Blockages in the heart's own blood supply, known as the coronary arteries, are both common and problematic, as they can ultimately cause heart attacks or myocardial infarction, and death. When someone is experiencing a heart attack due to such a blockage, there's no question that stents, which are minuscule spring-like devices used to open up the occluded artery and keep it open, save lives. But when someone has so-called 'stable coronary artery disease,' where the blockage has been identified but isn't causing any immediate problems, are they the best choice for treatment when many other studies have shown that use of medicines and lifestyle changes also work? That's the subject of this week's YouTube and one of the studies we talk about on PodMed, based on a study in the current issue of Archives of Internal Medicine.
The study is a meta-analysis, a type of study Rick and I often opine simply generates more questions that require a different approach to answer. Yet we are both persuaded by the conclusions of this study, as they are preceded by a host of studies over the last several years all pointing in the same direction. A total of eight trials enrolling more than 7000 patients were included. Half or more of the patients in each trial had to be treated with a stent. Follow-up had to continue for a minimum of one year.
Outcome data included death from any cause, a nonfatal heart attack , unplanned surgery to restore the blood supply to the heart, or persistent chest pain (angina). The study concluded that when compared with initial medical therapy alone, the use of a stent did not result in a decrease in death, myocardial infarction, persistent chest pain or angina, or a need to perform surgery. Aha! Just as we've suspected for quite some time, so-called "optimal medical therapy" provides good outcomes compared with stents and avoids the risks of both implantation as well as the need for anti-clotting medications after the stent is in place, with their well-known risks.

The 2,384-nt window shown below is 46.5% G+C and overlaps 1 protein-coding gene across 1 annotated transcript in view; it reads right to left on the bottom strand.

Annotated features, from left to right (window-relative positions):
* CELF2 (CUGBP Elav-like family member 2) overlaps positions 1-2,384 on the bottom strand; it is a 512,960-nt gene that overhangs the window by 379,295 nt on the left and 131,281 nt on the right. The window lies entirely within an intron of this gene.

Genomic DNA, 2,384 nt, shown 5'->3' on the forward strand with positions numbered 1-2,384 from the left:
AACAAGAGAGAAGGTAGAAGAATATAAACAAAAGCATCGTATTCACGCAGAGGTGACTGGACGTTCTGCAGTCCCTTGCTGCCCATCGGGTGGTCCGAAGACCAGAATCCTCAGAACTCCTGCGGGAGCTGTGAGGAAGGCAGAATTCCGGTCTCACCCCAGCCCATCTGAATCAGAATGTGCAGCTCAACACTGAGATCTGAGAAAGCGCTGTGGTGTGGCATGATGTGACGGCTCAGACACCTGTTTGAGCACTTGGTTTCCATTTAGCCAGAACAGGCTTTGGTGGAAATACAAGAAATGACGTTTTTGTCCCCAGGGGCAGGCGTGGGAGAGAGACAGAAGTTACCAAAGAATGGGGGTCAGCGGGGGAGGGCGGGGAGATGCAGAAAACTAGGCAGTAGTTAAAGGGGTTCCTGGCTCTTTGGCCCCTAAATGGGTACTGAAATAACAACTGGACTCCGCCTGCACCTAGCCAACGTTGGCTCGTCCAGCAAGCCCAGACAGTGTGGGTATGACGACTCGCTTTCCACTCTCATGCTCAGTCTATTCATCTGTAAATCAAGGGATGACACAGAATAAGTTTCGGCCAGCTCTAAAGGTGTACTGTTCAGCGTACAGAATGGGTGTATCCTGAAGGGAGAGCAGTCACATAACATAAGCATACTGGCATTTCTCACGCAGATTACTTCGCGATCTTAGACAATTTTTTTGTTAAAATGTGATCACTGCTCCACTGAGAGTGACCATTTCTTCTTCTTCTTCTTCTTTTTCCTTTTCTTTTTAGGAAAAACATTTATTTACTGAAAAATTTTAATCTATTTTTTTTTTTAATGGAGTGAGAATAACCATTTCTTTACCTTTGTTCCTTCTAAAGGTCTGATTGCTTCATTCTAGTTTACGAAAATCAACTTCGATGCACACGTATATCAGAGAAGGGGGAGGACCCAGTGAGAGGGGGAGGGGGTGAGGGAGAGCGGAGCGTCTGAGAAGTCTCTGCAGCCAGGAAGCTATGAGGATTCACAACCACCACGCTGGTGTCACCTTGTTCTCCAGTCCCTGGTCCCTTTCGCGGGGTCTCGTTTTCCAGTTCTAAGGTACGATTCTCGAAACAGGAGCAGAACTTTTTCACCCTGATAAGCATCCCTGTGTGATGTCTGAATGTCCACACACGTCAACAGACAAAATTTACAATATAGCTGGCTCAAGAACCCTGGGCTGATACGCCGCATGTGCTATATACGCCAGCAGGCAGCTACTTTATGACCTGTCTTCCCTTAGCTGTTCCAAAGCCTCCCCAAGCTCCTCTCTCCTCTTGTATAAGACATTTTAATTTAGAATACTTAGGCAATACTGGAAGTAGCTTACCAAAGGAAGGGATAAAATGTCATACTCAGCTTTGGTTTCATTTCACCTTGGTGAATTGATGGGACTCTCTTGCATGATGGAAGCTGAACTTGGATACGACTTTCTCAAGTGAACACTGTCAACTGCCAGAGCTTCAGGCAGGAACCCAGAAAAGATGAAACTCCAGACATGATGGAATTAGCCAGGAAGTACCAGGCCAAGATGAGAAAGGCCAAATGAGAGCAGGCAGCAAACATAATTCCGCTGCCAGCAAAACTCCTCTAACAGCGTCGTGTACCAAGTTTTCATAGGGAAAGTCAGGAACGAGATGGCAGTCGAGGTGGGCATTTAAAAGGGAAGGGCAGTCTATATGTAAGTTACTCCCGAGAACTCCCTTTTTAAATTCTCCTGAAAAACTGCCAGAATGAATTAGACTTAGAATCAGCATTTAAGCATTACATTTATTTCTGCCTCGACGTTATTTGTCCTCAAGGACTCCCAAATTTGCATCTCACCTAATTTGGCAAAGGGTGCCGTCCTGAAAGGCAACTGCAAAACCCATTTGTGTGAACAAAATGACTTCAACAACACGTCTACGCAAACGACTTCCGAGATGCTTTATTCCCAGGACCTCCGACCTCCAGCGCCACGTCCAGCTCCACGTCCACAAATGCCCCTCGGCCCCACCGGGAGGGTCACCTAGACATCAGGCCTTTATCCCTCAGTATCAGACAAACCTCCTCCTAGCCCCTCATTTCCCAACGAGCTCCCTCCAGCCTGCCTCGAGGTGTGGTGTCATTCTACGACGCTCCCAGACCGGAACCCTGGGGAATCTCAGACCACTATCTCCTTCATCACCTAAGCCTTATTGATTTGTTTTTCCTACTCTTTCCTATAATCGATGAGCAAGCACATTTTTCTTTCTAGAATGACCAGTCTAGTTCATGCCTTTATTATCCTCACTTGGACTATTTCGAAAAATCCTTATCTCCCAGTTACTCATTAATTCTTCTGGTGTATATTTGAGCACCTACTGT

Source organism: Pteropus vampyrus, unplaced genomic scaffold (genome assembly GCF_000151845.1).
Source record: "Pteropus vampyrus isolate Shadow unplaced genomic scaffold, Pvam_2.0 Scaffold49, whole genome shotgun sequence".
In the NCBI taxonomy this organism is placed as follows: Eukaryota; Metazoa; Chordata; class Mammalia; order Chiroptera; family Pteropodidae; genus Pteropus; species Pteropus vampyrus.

The authors state that optimal medical therapy has really come of age and now includes statin medications, beta blockers, aspirin and ACE inhibitors. Most clinicians also recommend the constellation of lifestyle modifications as well, including improving dietary habits, exercising regularly, and smoking cessation if needed. Rick relates, however, that in his practice he often has patients who decline such a strategy and insist upon immediate intervention in the form of stent placement. To this I say, then let them doctor-shop. Not only will medical therapy improve their cardiovascular risk, it will also provide a number of other benefits that are more likely to endure.
Other studies this week include another from Archives on the use of a simple walking test for hospitalized elderly patients to predict who will be able to be discharged to home, and two in Annals of Internal Medicine on rapid flu tests and flu medications, especially timely as CDC data seems to indicate the flu may have finally arrived. Until next week, y'all live well.